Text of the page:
Over the years, there have been significantly more and more funds that mirror after the index such as Exchange Traded Funds. If you research the internet, you’ll find countless articles, blogs and forum pages advocating the use of index funds. I had previously suggested to consider using Vanguard funds (that article can be found here: Vanguard funds in Singapore at just US$ 20,000!)
However, if you would to track the record of these index funds, you get to see an interesting picture.
Consider the Vanguard Global Equity Index (click Performance, Trailer Returns Month End). In the performance table shown below, there is a field called Investor Return which I highlighted in yellow.
Investor Return captures how the average investor fared in a fund over a period of time and it is calculated by Morningstar. On a mid-term basis says 5 years, the tax adjusted returns of the fund and the Investor Return was was almost on par. However, on a long-term basis, say 15 years, you will notice that the Investor Return underperforms the fund’s tax adjusted return by a whopping ( 4.59 – 2.83 = ) 2.12% per annum (highlighted in red)!
Similar statistics show up for Vanguard Emerging Markets Stock (click Performance, Trailer Returns Month End) as well. Refer to the below table. In fact, for this emerging market fund, the average investors underperformed the funds’ returns both on a short-term basis and the long-term basis.
To be fair, this isn’t just happening to index fund investors. The high-flying Fidelity Magellan Fund was managed by the legendary investor Peter Lynch from 1977 to 1990. Under his management, the fund averaged an annual return of whopping 29%. Yet, Fidelity reported that the average investor in this fund lost money during that time by making emotional decisions due to adding more after strong performance, selling during downturns.
So, what can we learn from these observations?
First, be careful of what you read on the internet. Internet gives you a lot of information, however, what’s lacking is wisdom. When you hear of articles advocating for investment into a certain style or product, what you get is information, not wisdom. Wisdom comes from experience - experience in helping large number of investors and knowing what’s work and what are the things that are unlikely to work.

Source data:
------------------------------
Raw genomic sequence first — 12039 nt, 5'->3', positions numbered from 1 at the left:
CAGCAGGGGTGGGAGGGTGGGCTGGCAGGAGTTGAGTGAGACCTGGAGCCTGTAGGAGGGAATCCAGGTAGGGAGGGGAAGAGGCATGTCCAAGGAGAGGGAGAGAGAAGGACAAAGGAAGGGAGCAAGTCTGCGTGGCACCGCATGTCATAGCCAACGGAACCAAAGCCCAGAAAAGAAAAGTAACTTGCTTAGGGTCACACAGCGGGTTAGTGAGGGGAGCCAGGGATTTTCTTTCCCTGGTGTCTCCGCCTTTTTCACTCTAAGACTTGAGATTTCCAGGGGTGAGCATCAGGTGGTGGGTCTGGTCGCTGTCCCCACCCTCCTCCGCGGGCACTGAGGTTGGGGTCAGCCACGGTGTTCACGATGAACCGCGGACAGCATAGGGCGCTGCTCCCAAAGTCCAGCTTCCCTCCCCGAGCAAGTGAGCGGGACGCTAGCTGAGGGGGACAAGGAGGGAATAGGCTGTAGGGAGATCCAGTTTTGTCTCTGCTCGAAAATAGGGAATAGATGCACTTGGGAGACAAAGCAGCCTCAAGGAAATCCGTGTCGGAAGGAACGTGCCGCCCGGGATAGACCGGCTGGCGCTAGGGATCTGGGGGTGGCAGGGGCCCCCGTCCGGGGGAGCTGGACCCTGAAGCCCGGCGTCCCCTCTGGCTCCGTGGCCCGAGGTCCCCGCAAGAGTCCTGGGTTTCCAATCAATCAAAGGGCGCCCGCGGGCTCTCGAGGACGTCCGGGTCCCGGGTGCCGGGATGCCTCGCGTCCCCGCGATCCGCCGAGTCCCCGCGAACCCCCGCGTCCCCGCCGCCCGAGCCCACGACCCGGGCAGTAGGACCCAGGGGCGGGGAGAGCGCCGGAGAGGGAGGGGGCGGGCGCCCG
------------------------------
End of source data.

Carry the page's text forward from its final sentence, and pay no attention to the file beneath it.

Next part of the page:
Second, do not focus on the trees but missed the forest. Many people focus on the low cost fee but forget that the largest most expensive fee to pay is not able to manage one’s emotions such as buying high and selling low. What is the point of saving on fees when your emotions are going to cost you heavy losses?
Third, what you read on the internet are mostly written by writers, rather than financial practitioners. Even if the writer has experience, it is usually based on their own experience which may not be appropriate as everyone is unique.
Finally, in Singapore, the government does not regulate articles written by any non-financial practitioners. That means they can say anything they like without any repercussions.
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Basically the annual Dalbar studies.
This emotions & behaviour will always be there, unless humans evolve drastically.
Our behavioural biases are evolved from our ancestors 10,000 years ago. Those who don’t quickly get emo & cut & run become dead fast and don’t get the chance to have future generations.
Even today in the Russia-Ukraine war, the Ukrainians who suffer less are the ones who quickly run in the first few days.
Long term successful investing requires the opposite behaviour. Successful investors will probably be killed in Ukraine.